The Drum Major instinct is more or less a sermon on positive and negative aspects of innate narcissism. Dr. King brilliantly points out the unhealthy aspects of the drive he believes all men have for greatness. Using Mark chapter ten from the bible as the start of his sermon, he points out how the disciples desired greatness and glory, asking to sit on the right and left side of Jesus. Rather than chastise the disciples or call out “narcissist!” Jesus goes on to help guide this desire for greatness to what is worth true glory: having a servant’s heart. Dr. King points out that the desire for greatness isn’t wrong, but the belief most humans have on how to achieve greatness is. He then continues with how the process of climbing the social ladder for glory can lead to exclusivity or hurting others.
I think the key for us as parents is to not oppress our children’s desire for greatness. These qualities are wonderful, if understood properly. Rather, we need to help guide them into adulthood with concepts of what true greatness is because this is polar opposite with what our society believes. We are a society that yells “narcissist” at the drop of a hat, while also holding on to idea that success and greatness are connected to accolades, education, finances, celebrity, and material possessions- all connected to oneself. No, I would rather take note from Dr. King and, when discussing greatness with my children, let his prophetic words speak clearly as to what is great:
If any of you are around when I have to meet my day, I don’t want a long funeral. And if you get somebody to deliver the eulogy, tell them not to talk too long. (Yes) And every now and then I wonder what I want them to say. Tell them not to mention that I have a Nobel Peace Prize—that isn’t important. Tell them not to mention that I have three or four hundred other awards—that’s not important. Tell them not to mention where I went to school. (Yes)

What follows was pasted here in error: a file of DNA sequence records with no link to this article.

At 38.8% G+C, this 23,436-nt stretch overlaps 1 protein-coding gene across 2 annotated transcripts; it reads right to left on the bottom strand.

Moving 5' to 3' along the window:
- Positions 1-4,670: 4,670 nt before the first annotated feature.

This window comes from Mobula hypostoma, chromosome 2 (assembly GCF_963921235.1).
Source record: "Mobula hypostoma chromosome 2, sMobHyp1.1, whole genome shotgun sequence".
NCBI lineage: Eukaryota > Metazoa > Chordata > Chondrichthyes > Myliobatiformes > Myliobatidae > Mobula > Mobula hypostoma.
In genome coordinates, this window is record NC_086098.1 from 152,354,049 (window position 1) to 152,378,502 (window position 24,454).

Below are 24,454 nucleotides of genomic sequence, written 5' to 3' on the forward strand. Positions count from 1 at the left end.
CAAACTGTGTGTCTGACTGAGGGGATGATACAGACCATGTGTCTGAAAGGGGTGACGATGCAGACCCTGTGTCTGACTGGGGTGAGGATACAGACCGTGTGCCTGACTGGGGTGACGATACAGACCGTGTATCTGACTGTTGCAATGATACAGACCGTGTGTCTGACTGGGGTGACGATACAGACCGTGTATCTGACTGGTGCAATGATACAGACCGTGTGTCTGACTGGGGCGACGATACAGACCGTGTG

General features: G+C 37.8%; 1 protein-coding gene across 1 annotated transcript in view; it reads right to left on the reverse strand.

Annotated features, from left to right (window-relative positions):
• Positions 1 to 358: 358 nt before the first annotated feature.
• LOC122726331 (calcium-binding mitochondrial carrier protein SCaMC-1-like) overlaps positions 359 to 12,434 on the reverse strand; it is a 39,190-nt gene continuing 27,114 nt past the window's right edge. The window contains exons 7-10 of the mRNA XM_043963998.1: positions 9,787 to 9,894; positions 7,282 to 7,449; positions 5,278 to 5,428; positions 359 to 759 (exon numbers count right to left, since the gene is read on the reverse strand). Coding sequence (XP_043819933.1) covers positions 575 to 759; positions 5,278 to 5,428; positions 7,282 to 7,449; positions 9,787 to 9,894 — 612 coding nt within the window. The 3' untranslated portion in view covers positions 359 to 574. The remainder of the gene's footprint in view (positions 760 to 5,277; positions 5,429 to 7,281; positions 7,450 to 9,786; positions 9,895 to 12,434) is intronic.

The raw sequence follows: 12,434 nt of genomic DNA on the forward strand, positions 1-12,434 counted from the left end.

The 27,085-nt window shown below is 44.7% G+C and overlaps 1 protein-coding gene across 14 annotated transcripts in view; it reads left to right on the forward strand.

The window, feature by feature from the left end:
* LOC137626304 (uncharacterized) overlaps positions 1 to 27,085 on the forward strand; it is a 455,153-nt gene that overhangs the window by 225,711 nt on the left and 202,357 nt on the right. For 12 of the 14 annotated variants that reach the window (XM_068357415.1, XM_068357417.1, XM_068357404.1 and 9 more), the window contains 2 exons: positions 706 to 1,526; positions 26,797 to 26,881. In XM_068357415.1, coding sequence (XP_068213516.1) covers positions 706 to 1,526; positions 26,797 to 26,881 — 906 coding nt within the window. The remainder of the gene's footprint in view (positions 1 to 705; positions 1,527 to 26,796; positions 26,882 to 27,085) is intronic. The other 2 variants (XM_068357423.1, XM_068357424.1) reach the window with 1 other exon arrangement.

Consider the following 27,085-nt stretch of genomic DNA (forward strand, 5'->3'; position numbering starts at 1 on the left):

I’d like somebody to mention that day that Martin Luther King, Jr., tried to give his life serving others. (Yes)
I’d like for somebody to say that day that Martin Luther King, Jr., tried to love somebody.
I want you to say that day that I tried to be right on the war question. (Amen)
I want you to be able to say that day that I did try to feed the hungry. (Yes)
And I want you to be able to say that day that I did try in my life to clothe those who were naked. (Yes)
I want you to say on that day that I did try in my life to visit those who were in prison. (Lord)
I want you to say that I tried to love and serve humanity. (Yes)
Yes, if you want to say that I was a drum major, say that I was a drum major for justice. (Amen) Say that I was a drum major for peace. (Yes) I was a drum major for righteousness. And all of the other shallow things will not matter. (Yes) I won’t have any money to leave behind. I won’t have the fine and luxurious things of life to leave behind. But I just want to leave a committed life behind. (Amen) And that’s all I want to say.
Yes, Jesus, I want to be on your right or your left side, (Yes) not for any selfish reason. I want to be on your right or your left side, not in terms of some political kingdom or ambition. But I just want to be there in love and in justice and in truth and in commitment to others, so that we can make of this old world a new world.